Abstract - Journal of Pathology and Disease Biology (2019) Volume 3, Issue 2
Primary pulmonary myxoid sarcoma: Rare entity - Shroque Zaher Consultant Histopathologist Ã¢ÂÂ UAE
This case represents a rare primary myxoid pulmonary sarcoma, of which, to our knowledge, only 10 other cases have been reported in the literature. They are defined by distinctive histo-morphological characteristics and characterized by a recurrent fusion gene. All the tumors involved a pulmonary parenchyma with a predilection for the endobronchial component. They seem to have a predilection for women, 7 of the 10 reported cases occurring in women. Microscopically, they are lobulated tumors comprising cords of polygonal cells, fusiform and star-shaped with a myxoid stroma, morphologically reminiscent of extra-skeletal myxoid chondrosarcoma. The tumors were immunoreactivity only for vimentin and weakly focal for EMA, although our specific case was negative for these markers. In 7 of 10 tumors, a specific EWSR1-CREB1 fusion gene was detected by reverse transcription polymerase chain reaction. This gene fusion has been designated formerly in 2 histologically and behaviorally different sarcomas: tumors of the gastrointestinal type and angiomatoid fibrous histiocytomas resembling sarcomas; however, this is a new finding in tumors with the morphology described and occurring in the pulmonary region.
Primary pulmonary sarcomas remain infrequent diseases unlike lung carcinomas. The occurrence of these sarcomas is between 0.013 and 0.40% of all malignant lung tumors. There are malignant mesenchymal tumors. They flow from the soft tissue of the lung. Pulmonary sarcomas are a heterogeneous group with various biological behaviors. Their morphological structure does not stand out from soft tissue sarcomas. Primary pulmonary sarcomas happen frequently in childhood and in young people, different lung carcinomas. Radiation and certain toxic substances are noted risk factors. Certain gene mutations, infectious pathogens and contraception have a possible impact on the origin of certain types of sarcomas. The current assumption is that most sarcomas, if not all sarcomas, originate from primitive multipotent mesenchymal cells by malignant transformation into one or more lines. The diagnostic standard is the biopsy of a tumor with histological and immune histochemical examination of a sample. The elementary investigative problem is the prohibiting of a secondary origin of sarcomatic cells in the lung, since pulmonary metastases from extra-pulmonary sarcomas are more often than primary pulmonary involvement. The optimal treatment is resection of the tumor. The other therapeutic modalities are radiotherapy and chemotherapy, but the results of these modalities are not satisfactory.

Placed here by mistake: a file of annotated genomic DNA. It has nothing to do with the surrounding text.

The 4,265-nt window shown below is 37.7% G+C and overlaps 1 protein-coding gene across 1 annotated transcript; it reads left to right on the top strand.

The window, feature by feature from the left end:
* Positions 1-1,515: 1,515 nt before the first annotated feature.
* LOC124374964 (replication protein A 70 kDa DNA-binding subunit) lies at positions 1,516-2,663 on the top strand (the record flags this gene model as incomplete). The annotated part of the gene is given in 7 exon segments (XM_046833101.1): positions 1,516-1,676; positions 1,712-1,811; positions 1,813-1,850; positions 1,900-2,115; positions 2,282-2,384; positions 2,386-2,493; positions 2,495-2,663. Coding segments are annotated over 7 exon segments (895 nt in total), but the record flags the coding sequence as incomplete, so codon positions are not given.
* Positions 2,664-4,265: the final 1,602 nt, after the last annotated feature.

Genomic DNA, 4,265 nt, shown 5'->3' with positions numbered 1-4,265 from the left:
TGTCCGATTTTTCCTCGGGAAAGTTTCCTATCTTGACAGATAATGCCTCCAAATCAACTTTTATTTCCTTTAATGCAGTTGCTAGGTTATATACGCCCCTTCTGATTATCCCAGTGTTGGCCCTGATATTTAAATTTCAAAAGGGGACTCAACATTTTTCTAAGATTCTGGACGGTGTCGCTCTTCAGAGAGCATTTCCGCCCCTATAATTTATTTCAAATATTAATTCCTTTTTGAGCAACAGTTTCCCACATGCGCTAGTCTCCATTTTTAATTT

Primary pulmonary sarcomas can have aggressive progression. In our case, as in metastatic or advanced sarcomas, chemotherapy with doxorubicin and ifosfamid is the only active treatment, but the response is less than 20%. High-dose chemotherapy is feasible and provides attractive response rates in patients with soft tissue sarcomas, but cannot yet be considered standard practice. In localized disease, surgical removal is the treatment of choice for all histological types, followed by radiation therapy if the removal is incomplete. A thorough clinical examination, followed by a complete CT scan, was performed to exclude primary synovial sarcoma located at the periphery and distant metastases. Therefore, surgical excision was planned after three cycles of chemotherapy, but the patient died.
We describe a patient with primary fusiform sarcoma of the lung whose tumor could not be observed and who died after two cycles of chemotherapy. Because lung sarcoma is rare, data regarding its natural history and published cases are limited. Further investigation and data collection are necessary to optimize the treatment of this group of rare and aggressive tumors.